1956: Dr. Albert Sabin announces that his live-virus oral polio vaccine is ready for mass testing. It will soon supplant the Salk vaccine.
Poliomyelitis is an infectious disease caused by viruses. Its effects range from complete recovery to death. Intermediate possibilities are mild after-effects, moderate to severe paralysis of a limb or limbs, or paralyzed chest muscles, necessitating the confining but lifesaving use of an iron lung.
Polio epidemics periodically ravaged American cities in the first half of the 20th century. Children were especially vulnerable, but the disease also struck adults, most notably former Assistant Secretary of the Navy Franklin D. Roosevelt in 1921.
Roosevelt was elected president in 1932, and he founded the National Foundation for Infantile Paralysis (as the disease was then often called) in 1938. The foundation conducted a huge annual fundraising campaign called the March of Dimes.
The polio epidemics of the early 1950s terrified American parents and their children. Between 1950 and 1952, the number of severe or fatal U.S. cases doubled to 55,000.
Authorities closed swimming pools during the warm months when new polio infections peaked. Parents kept kids at home instead of exposing them to possible contagion at summer camps. If you didn’t know someone who had been stricken (though most recovered), you knew about a kid at your cousin’s school, or the cousin of some kid at your school.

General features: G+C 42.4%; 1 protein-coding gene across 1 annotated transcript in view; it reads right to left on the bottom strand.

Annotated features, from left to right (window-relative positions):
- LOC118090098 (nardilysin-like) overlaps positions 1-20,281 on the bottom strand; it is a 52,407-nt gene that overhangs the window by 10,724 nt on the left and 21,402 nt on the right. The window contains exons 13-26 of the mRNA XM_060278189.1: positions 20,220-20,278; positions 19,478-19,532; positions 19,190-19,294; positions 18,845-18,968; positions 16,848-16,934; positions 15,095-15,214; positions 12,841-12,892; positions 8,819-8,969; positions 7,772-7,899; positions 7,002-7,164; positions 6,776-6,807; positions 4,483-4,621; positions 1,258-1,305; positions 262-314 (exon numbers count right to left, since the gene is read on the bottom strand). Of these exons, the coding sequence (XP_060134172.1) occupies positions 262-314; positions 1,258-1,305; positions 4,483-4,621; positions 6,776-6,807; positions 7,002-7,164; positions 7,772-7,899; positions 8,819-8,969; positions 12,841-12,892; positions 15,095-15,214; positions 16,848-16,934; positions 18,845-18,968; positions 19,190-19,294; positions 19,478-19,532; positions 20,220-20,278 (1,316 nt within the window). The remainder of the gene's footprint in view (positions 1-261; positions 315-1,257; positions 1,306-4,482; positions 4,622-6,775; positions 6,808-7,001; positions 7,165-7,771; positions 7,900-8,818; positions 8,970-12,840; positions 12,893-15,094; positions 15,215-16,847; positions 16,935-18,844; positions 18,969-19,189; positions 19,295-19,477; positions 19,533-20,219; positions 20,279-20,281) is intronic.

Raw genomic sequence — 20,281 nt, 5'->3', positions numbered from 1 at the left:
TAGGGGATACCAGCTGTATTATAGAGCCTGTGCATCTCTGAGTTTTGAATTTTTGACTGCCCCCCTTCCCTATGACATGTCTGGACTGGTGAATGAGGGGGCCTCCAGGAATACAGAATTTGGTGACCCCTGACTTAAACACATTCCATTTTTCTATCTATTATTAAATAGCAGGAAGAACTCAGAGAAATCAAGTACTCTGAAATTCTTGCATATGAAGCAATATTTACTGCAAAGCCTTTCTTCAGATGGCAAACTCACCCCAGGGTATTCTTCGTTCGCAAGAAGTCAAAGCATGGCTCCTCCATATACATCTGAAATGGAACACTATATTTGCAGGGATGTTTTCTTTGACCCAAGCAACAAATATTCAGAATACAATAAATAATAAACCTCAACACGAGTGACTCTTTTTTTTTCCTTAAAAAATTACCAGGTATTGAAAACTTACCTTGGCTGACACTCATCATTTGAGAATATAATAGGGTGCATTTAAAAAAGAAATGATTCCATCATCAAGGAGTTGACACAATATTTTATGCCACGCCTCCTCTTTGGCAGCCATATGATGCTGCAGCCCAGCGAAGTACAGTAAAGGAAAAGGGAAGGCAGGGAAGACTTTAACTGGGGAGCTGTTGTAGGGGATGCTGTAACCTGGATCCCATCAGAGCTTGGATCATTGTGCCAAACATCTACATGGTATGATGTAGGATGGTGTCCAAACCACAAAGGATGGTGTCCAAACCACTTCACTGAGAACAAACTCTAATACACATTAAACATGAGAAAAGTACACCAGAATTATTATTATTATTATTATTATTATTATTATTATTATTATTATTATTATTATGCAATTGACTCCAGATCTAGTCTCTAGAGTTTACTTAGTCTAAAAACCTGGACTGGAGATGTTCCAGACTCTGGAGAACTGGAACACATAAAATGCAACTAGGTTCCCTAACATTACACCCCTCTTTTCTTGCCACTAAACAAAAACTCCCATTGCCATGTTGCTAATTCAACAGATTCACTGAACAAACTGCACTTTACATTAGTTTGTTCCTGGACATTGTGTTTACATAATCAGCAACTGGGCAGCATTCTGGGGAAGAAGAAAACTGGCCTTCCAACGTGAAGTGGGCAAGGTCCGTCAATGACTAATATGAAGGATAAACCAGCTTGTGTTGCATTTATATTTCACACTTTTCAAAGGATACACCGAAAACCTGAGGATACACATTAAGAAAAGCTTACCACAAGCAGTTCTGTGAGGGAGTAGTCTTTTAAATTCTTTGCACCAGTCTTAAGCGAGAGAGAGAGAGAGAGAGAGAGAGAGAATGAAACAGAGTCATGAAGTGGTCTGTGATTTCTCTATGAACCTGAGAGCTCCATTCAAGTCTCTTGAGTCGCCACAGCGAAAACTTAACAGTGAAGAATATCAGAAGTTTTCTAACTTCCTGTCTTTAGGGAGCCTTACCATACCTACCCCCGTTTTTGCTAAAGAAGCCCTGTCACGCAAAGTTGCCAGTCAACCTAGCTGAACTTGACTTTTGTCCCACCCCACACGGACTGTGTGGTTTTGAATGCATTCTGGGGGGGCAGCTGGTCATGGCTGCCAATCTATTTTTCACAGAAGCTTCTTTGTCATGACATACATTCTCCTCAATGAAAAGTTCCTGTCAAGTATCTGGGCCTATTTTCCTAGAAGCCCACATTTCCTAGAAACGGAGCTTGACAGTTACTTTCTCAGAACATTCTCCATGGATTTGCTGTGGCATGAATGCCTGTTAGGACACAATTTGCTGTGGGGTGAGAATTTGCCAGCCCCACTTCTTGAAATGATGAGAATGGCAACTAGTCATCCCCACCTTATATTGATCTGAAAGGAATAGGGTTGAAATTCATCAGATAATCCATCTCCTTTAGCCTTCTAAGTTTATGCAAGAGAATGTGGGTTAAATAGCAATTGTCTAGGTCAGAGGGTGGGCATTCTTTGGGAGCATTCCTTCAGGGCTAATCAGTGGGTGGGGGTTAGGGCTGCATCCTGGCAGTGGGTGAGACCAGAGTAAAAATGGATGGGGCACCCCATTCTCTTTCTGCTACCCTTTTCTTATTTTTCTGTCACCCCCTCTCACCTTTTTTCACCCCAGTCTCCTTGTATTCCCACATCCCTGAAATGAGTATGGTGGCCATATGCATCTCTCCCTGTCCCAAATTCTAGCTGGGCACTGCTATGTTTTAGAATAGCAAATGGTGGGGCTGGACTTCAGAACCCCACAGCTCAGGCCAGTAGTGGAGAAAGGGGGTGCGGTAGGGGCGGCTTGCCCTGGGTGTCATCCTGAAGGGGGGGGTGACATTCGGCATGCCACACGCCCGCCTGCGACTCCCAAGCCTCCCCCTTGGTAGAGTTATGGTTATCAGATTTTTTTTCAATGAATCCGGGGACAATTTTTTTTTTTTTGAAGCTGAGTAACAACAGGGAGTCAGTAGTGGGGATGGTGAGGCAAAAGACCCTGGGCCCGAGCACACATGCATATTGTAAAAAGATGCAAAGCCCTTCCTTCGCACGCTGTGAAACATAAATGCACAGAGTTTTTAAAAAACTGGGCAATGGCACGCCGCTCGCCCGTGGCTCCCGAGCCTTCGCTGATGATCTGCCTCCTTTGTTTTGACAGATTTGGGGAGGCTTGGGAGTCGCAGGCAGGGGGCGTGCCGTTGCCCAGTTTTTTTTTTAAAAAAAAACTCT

So, America breathed a sigh of relief — and millions lined up for their shots to prevent the dread disease — after Dr. Jonas Salk announced in 1955 (on the 10th anniversary of President Roosevelt’s death) that a dead-virus injected vaccine had been proven safe and effective.
Sort of effective: You needed a booster shot every three years or so.
Sort of safe: A live virus could occasionally find its way into the vaccine, and one batch in 1955 infected 44 children with polio within days of getting the inoculations that were supposed to prevent the disease.
Sabin’s 1956 announcement of an new type of polio vaccine provided hope of an alternative. But most Americans believed the only good virus was a dead virus. Sabin wound up doing most of his large-population tests on Soviet schoolchildren.
It was safer. It was more effective, conferring immunity that might last a lifetime. And it was also easier for kids to take — by mouth, in a cherry-flavored sugar cube.
The Sabin vaccine was adopted as the standard by 1961, the Salk vaccine remembered mainly as a historically important stopgap.
Polio survivors of the pre-vaccine years must be on guard, however, against the debilitating effects of post-polio syndrome: muscle weakening that can develop decades after infection. But, thanks to nearly universal immunization, polio is now largely unknown in the United States, and
global polio eradication is one of the goals of the Bill & Melinda Gates Foundation.
Source: High Beam Encyclopedia
Photo: Dr. Albert Sabin, of the University of Cincinnati College of Medicine, holds a vial containing the newly developed oral polio vaccine. (Bettmann/Corbis)
This article first appeared on Wired.com Oct. 6, 2008.